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Due process/unlawful inducements
- Colorado v. Connelly , 479 U.S. 157 (1986). Official coercion is a necessary element in showing a violation of due process. In Connelly , the defendant, who was later diagnosed as mentally ill, approached a police officer and confessed to a murder. Despite testimony that his mental illness interfered with his free will, the Court found the confession was voluntary because there was no evidence of coercion by the police. The Court noted that the defendant’s mental condition would be an important consideration when police use subtle psychological methods of coercion, but rejected the idea “that a defendant’s mental condition, by itself and apart from it’s relation to official coercion, should ever dispose of the inquiry into constitutional ‘voluntariness.’”
- United States v. Lonetree , 35 M.J. 396 (C.M.A. 1992). To render an inducement unlawful under Article 31(d), “[the] inducement must be made by someone acting in a law enforcement capacity or in a position superior to the person making the confession.” A promise of confidentiality from U.S. Intelligence agent (non-police agent) did not constitute unlawful inducement; therefore, the accused’s confession was voluntary.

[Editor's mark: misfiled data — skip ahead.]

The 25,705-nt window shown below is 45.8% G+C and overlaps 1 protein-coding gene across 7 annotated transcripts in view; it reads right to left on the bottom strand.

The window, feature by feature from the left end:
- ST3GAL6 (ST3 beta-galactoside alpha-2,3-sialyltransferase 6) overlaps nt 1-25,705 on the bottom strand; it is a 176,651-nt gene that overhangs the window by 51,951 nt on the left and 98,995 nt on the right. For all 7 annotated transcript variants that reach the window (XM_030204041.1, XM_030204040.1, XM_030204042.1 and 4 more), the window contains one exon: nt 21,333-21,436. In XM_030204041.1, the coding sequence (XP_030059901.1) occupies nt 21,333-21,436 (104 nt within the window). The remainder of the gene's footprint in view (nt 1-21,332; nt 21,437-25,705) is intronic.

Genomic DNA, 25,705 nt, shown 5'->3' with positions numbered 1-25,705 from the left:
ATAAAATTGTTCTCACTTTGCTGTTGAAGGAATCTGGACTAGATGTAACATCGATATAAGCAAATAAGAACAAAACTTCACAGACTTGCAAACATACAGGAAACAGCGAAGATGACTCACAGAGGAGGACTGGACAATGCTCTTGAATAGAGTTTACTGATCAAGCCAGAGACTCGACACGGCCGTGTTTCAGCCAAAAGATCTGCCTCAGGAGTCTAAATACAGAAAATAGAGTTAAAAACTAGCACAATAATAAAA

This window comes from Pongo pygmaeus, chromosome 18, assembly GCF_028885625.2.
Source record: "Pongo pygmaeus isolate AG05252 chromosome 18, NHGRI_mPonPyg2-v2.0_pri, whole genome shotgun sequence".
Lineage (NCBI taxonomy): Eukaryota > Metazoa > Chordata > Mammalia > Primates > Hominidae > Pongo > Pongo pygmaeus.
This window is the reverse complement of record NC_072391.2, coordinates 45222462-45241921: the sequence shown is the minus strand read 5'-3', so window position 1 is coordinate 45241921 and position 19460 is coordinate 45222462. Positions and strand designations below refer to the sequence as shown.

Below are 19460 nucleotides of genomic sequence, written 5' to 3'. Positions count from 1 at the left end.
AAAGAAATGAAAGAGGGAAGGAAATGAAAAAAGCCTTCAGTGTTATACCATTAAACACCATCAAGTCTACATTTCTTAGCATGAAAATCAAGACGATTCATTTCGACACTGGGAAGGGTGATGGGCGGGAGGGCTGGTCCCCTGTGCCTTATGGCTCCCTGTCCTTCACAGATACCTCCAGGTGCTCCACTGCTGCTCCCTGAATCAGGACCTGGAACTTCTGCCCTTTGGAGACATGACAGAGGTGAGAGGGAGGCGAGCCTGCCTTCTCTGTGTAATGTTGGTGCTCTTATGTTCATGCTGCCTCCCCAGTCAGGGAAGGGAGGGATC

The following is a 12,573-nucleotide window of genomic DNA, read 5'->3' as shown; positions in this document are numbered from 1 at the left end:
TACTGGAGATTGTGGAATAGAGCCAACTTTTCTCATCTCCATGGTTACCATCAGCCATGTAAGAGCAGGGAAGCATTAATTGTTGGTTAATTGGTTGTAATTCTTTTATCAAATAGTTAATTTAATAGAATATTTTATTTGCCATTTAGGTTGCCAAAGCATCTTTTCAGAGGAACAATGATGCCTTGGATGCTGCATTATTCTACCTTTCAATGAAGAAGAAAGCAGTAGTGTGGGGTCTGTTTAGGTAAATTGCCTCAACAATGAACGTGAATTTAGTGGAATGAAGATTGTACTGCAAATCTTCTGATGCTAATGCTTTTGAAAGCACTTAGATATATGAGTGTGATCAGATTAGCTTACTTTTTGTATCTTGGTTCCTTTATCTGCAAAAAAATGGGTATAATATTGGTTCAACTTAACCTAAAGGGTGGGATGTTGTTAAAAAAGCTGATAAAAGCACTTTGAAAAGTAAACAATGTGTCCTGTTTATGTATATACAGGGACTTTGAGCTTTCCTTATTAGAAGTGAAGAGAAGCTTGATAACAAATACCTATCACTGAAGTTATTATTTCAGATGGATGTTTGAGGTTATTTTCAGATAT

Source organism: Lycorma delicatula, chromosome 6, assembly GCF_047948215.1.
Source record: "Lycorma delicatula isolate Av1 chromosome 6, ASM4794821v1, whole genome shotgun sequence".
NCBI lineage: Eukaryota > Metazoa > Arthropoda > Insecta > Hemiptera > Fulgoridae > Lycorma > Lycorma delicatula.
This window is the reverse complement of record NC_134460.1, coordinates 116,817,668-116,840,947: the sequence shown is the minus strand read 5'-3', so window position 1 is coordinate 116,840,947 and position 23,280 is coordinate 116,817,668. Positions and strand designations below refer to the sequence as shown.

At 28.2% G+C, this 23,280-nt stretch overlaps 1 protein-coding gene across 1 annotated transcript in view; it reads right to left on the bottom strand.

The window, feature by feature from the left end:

- United States v. Campos , 48 M.J. 203 (C.A.A.F. 1998). Five weeks after a serious car accident, while the accused was medicated and in the hospital recovering from injuries, NCIS agents questioned him about wrongful use and distribution of methamphetamine. Prior to the questioning, the accused was advised of his rights under Article 31(b) and Miranda. The court held that the actions of the NCIS agents did not rise to “government overreaching,” and that the accused’s mental state was not such as to render the confessions involuntary. The court stated that the accused’s mental state is just a factor in determining the voluntariness of a confession and is only considered if there is a governmental due process violation due to overreaching.
- United States v. Morris , 49 M.J. 227 (C.A.A.F. 1998). An investigator telling the accused during an interrogation that “[i]f you help us, we will help you,” did not amount to unlawful inducement.
- United States v. Oakley , 33 M.J. 27 (C.M.A. 1991). Senior law enforcement noncommissioned officer’s admonishments to cooperate did not overbear the suspect’s freely drawn conclusion that it was in his own best interest to cooperate.
- United States v. Murphy , 18 M.J. 220 (C.M.A. 1984). Trial counsel’s advice that cooperation with Japanese police could result in a more lenient sentence merely provided the accused information with which to make an informed, tactical judgment as to his making a statement.